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S&P Dow Jones Indices — 16 Apr, 2020

Fantasies from a Dividend Perspective

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By Howard Silverblatt

This article is reprinted from the Indexology blog of S&P Dow Jones Indices.

Q1 2020 ended with record dividend payments for S&P 500® issues, as shareholders reaped the benefits of a 10-year bull market. March 2020 (and the first six trading days of April 2020), however, gave a glimpse of what Q2 2020 may look like, as dividend cuts and suspensions started to be announced, with suspensions more prevalent. For 2020, liquidity and cost control are now the top priorities, with dividends lower and buybacks an endangered species.

The Good: Q1 2020 dividends set a new record, paying USD 127.0 billion, up from USD 117.0 billion for Q1 2019.

The Bad: March 2020 announcements turned negative, as 13 issues announced cuts, with 10 of them being suspensions, making for a total forward impact of USD 13.9 billion, and more cuts are expected. For U.S. common issues, the net-indicated dividend change was USD -5.5 billion, with the last negative in Q2 2009 (USD -4.9 billion) and the previous record low in Q2 2009 (USD -43.8 billion).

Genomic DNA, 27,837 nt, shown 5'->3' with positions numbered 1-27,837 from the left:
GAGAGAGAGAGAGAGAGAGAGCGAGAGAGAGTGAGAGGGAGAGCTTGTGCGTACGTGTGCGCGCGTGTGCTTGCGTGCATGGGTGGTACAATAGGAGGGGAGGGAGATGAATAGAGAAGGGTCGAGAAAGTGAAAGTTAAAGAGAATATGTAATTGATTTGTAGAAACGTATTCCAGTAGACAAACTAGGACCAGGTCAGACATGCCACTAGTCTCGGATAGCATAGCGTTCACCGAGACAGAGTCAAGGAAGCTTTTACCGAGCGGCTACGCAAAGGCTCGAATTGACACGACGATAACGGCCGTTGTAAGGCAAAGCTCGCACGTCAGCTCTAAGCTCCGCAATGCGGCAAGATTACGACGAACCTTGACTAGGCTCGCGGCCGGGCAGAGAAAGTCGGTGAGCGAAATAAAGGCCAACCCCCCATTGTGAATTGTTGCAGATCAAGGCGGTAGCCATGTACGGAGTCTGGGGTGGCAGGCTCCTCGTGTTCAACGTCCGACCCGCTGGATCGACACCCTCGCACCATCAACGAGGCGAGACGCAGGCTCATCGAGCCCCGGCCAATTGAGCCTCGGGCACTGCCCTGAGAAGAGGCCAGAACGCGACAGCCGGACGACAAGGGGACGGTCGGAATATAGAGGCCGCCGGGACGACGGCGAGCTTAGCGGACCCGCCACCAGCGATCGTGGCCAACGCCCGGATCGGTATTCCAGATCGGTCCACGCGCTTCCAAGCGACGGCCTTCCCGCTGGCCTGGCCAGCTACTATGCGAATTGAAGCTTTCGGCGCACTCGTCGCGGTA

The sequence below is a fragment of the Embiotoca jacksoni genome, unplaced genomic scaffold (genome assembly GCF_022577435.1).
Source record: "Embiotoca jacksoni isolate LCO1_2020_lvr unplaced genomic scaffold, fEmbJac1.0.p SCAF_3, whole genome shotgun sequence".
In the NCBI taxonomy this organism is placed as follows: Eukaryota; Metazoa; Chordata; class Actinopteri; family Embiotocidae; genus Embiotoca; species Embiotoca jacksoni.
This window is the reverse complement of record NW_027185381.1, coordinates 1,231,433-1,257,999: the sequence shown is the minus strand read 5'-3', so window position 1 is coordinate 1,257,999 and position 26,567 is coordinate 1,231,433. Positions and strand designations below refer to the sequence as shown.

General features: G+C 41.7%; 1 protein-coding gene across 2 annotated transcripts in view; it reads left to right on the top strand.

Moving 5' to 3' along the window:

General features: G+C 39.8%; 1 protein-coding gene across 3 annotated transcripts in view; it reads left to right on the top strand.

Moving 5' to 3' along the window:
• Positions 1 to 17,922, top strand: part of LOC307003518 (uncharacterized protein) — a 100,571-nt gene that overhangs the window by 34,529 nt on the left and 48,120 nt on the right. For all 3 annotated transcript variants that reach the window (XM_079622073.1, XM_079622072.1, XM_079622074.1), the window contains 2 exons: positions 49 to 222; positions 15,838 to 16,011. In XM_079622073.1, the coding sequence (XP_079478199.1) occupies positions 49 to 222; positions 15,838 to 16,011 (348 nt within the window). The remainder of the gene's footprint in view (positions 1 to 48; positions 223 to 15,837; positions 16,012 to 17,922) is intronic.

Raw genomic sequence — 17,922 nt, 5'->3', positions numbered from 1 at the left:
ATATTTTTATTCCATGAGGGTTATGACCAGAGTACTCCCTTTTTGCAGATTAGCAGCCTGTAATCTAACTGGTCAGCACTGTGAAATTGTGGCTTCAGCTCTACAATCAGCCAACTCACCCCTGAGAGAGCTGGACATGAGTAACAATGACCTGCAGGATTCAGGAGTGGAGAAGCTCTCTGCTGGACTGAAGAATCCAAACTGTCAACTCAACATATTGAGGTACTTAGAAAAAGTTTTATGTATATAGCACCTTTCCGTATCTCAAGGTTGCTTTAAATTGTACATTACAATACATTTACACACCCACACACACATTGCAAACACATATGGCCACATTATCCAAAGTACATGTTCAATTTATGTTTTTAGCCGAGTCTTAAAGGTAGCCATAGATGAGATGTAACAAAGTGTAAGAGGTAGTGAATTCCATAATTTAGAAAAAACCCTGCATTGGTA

The Ugly: For Q2 2020 to date (the first six trading days), there were 57 actions (none of them S&P 500 issues), with 7 positive and 50 negative, and 40 of the 50 negatives being suspensions, amounting to net change of USD -4.8 billion. As for January’s predicted 2020 double-digit dividend gain for the year, just put a “-” in front of it.

The Full Reality Is Starting: Looking at the announcement dates (typically after the board of directors meetings), the next three weeks will be telling, with the first key test being when the big banks start off the earnings season. Last month, eight banks acted in unison to suspend their buybacks (to date, 27% of the S&P 500 has been cancelled, with 72% of the Financials sector).

The full impact of these cuts will start to be felt soon by investors, as fewer dividend checks are sent out, with many of those going out smaller.

At this point, the depth of the cuts are dependent on the COVID-19 economic impact, and given we don’t know what that will be, companies may be forced to take prudent measures.

Exhibit 1: U.S. Common Stock Dividend Changes

Exhibit 2: Quarterly Dollars

Exhibit 3: Annual Dollars

Exhibit 4: Yields

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